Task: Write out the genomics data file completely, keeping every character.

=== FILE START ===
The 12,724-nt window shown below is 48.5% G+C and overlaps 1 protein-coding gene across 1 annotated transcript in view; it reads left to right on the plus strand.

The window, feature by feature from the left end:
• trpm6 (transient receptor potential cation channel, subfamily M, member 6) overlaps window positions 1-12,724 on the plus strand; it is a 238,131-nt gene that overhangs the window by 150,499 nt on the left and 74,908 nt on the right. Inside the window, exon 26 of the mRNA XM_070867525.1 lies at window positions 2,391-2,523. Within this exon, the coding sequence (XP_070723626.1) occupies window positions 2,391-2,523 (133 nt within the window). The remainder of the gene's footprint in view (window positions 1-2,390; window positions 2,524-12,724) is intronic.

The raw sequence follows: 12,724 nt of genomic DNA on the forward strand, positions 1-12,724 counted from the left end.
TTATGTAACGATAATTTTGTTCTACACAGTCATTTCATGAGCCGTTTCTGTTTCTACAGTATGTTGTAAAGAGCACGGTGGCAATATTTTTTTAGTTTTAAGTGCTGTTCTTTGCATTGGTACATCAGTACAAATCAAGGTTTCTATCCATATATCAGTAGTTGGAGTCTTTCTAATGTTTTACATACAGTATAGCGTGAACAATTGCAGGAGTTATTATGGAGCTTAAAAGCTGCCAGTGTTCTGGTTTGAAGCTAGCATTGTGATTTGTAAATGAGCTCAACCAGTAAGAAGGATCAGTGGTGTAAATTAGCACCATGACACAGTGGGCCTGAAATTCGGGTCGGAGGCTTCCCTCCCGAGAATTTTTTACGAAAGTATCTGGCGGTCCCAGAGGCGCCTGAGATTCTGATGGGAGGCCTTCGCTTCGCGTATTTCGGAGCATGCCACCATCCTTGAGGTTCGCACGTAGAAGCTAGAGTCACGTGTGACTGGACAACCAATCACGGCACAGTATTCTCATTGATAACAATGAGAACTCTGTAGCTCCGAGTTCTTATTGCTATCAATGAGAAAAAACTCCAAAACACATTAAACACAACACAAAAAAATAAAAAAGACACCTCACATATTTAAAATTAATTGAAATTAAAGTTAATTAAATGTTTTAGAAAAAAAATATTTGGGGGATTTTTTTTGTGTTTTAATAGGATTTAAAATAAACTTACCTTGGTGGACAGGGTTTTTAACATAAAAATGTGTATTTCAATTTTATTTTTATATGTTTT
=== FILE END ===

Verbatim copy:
The 12,724-nt window shown below is 48.5% G+C and overlaps 1 protein-coding gene across 1 annotated transcript in view; it reads left to right on the plus strand.

The window, feature by feature from the left end:
• trpm6 (transient receptor potential cation channel, subfamily M, member 6) overlaps window positions 1-12,724 on the plus strand; it is a 238,131-nt gene that overhangs the window by 150,499 nt on the left and 74,908 nt on the right. Inside the window, exon 26 of the mRNA XM_070867525.1 lies at window positions 2,391-2,523. Within this exon, the coding sequence (XP_070723626.1) occupies window positions 2,391-2,523 (133 nt within the window). The remainder of the gene's footprint in view (window positions 1-2,390; window positions 2,524-12,724) is intronic.

The raw sequence follows: 12,724 nt of genomic DNA on the forward strand, positions 1-12,724 counted from the left end.
TTATGTAACGATAATTTTGTTCTACACAGTCATTTCATGAGCCGTTTCTGTTTCTACAGTATGTTGTAAAGAGCACGGTGGCAATATTTTTTTAGTTTTAAGTGCTGTTCTTTGCATTGGTACATCAGTACAAATCAAGGTTTCTATCCATATATCAGTAGTTGGAGTCTTTCTAATGTTTTACATACAGTATAGCGTGAACAATTGCAGGAGTTATTATGGAGCTTAAAAGCTGCCAGTGTTCTGGTTTGAAGCTAGCATTGTGATTTGTAAATGAGCTCAACCAGTAAGAAGGATCAGTGGTGTAAATTAGCACCATGACACAGTGGGCCTGAAATTCGGGTCGGAGGCTTCCCTCCCGAGAATTTTTTACGAAAGTATCTGGCGGTCCCAGAGGCGCCTGAGATTCTGATGGGAGGCCTTCGCTTCGCGTATTTCGGAGCATGCCACCATCCTTGAGGTTCGCACGTAGAAGCTAGAGTCACGTGTGACTGGACAACCAATCACGGCACAGTATTCTCATTGATAACAATGAGAACTCTGTAGCTCCGAGTTCTTATTGCTATCAATGAGAAAAAACTCCAAAACACATTAAACACAACACAAAAAAATAAAAAAGACACCTCACATATTTAAAATTAATTGAAATTAAAGTTAATTAAATGTTTTAGAAAAAAAATATTTGGGGGATTTTTTTTGTGTTTTAATAGGATTTAAAATAAACTTACCTTGGTGGACAGGGTTTTTAACATAAAAATGTGTATTTCAATTTTATTTTTATATGTTTT